I got "stabbed" in the chest back in March.
Fortunately the stabber was a surgeon.
If the stabber is a friend performing surgery
it's a good thing.
"Faithful are the wounds of a friend."
Most of us have endured a "stab in the back," those times in life when trusted friends turn out to be deceptive enemies.
Hateful words, betrayal, and deceit are just a few of the ways that we are cut and wounded by our enemies.
Sadly, our reaction may be to avoid all friends and consider any 'cutting' to be harmful. Ofttimes, however, we need to be 'cut upon' by true friends. We forget that we sometimes need 'surgery;' someone who will tell us when we are heading in the wrong direction, making bad choices; causing harm to ourselves.
So how can we tell the difference between the friend and the enemy?
A friend gets your permission before cutting.
A friend only cuts when necessary.
A friend cuts no more than needed.
A friend causes no more pain than necessary.
A friend helps you to heal.
The enemy never asks for permission to attack.
The enemy cuts when not needed.
The enemy cuts as must as possible.
The enemy intends to cause pain.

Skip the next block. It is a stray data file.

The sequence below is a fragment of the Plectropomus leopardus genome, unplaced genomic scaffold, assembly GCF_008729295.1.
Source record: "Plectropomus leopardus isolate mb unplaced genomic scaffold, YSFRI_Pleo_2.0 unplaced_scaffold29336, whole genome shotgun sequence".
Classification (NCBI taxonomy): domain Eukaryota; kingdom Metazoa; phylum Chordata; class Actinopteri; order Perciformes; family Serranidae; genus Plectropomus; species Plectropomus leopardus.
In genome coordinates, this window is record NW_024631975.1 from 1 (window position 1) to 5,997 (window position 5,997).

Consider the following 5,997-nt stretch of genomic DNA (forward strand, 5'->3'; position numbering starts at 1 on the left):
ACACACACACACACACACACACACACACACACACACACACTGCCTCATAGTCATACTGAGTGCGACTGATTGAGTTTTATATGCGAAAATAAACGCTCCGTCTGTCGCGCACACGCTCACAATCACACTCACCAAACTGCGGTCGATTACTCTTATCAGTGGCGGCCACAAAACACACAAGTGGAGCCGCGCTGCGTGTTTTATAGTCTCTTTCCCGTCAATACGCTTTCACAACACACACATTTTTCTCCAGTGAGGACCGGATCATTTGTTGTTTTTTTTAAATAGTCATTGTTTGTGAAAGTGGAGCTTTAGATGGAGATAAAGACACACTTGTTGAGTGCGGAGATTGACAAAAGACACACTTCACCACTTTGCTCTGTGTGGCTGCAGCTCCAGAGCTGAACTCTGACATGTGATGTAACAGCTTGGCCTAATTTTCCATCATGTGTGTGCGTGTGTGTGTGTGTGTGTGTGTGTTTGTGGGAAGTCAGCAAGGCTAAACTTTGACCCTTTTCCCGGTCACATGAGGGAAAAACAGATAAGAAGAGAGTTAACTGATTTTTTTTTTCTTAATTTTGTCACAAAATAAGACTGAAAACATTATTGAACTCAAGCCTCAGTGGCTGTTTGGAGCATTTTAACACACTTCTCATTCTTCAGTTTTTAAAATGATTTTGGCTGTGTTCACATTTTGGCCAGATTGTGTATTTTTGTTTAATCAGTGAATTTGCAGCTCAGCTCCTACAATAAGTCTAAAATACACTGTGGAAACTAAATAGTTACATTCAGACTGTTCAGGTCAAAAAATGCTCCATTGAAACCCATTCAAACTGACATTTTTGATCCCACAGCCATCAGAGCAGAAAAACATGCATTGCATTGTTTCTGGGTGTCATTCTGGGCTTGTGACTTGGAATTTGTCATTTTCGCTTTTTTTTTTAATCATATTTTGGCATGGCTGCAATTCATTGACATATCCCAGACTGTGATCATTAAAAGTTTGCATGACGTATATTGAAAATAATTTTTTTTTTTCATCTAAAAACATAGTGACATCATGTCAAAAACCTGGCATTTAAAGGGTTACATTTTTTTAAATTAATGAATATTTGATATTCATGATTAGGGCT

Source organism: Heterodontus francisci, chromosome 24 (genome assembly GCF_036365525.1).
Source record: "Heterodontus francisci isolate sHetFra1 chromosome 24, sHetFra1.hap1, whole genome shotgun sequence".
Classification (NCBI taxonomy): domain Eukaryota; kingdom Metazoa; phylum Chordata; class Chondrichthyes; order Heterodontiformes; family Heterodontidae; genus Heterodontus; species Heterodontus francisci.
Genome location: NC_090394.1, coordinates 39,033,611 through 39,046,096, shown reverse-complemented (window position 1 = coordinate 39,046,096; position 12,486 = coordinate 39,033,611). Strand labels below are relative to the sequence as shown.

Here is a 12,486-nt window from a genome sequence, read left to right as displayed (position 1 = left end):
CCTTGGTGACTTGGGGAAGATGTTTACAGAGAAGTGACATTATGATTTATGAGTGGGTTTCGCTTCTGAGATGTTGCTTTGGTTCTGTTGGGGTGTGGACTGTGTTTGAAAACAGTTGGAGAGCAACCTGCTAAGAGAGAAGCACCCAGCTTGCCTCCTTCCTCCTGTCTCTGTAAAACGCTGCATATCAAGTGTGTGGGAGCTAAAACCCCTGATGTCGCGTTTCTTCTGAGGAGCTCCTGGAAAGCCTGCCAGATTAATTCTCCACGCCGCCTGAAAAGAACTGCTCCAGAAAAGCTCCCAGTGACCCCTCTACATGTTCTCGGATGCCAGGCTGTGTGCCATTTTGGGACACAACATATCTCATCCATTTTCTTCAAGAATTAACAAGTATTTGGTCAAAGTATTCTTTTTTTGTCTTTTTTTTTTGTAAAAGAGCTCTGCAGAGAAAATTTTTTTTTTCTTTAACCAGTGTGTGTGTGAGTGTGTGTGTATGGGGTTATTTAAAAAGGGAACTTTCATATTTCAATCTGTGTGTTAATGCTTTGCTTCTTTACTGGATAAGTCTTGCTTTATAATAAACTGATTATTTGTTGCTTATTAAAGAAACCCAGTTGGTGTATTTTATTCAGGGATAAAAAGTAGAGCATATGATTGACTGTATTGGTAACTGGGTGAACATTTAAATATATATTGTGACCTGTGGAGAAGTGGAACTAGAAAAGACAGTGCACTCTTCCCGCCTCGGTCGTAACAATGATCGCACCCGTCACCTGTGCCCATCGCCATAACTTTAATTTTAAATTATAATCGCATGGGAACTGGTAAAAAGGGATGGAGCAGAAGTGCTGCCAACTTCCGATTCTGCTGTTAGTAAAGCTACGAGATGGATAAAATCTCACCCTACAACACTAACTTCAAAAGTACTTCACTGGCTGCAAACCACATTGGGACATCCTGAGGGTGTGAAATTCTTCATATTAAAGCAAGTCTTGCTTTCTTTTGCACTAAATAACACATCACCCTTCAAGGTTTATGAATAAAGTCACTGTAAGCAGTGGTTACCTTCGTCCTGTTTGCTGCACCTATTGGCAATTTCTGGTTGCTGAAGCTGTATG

The enemy rejoices when you fail.
Note that the wounds of a healer are better than the kisses of a deceiver.
In my case the surgeon asked before performing surgery. He arranged for anesthesia to decrease the pain, then prescribed meds to do the same. He cut no more than was absolutely necessary. The objective was never to hurt me, but to heal me.
When he was done there was much discomfort. There is also a scar that I will bear for life.
There have been other surgeons in my life. These are they who say, "Kenn, we need to talk."
They always got my permission before cutting me with their advice. They sedated me with compliments (not flattery) about my strong points before breaking my thin skin with a scalpel. They said no more than was needed to be said. They weren't trying to cause pain. Rather, they were applying tough love to ultimately ease pain. And once the cutting was over, they hung around to make certain I fully recovered.
It seems the enemies -- those phony friends who take advantage of us -- are more abundant than friends who are surgeons. And so I apply the rule, "Be everyone's friend; but no one's fool."
Repelling the enemy is essential for survival. Allowing faithful friends to perform surgery is also necessary.
Compare my experience to that of Marvin Hogan.
Hogan died after his 'friends' stabbed him in the chest.
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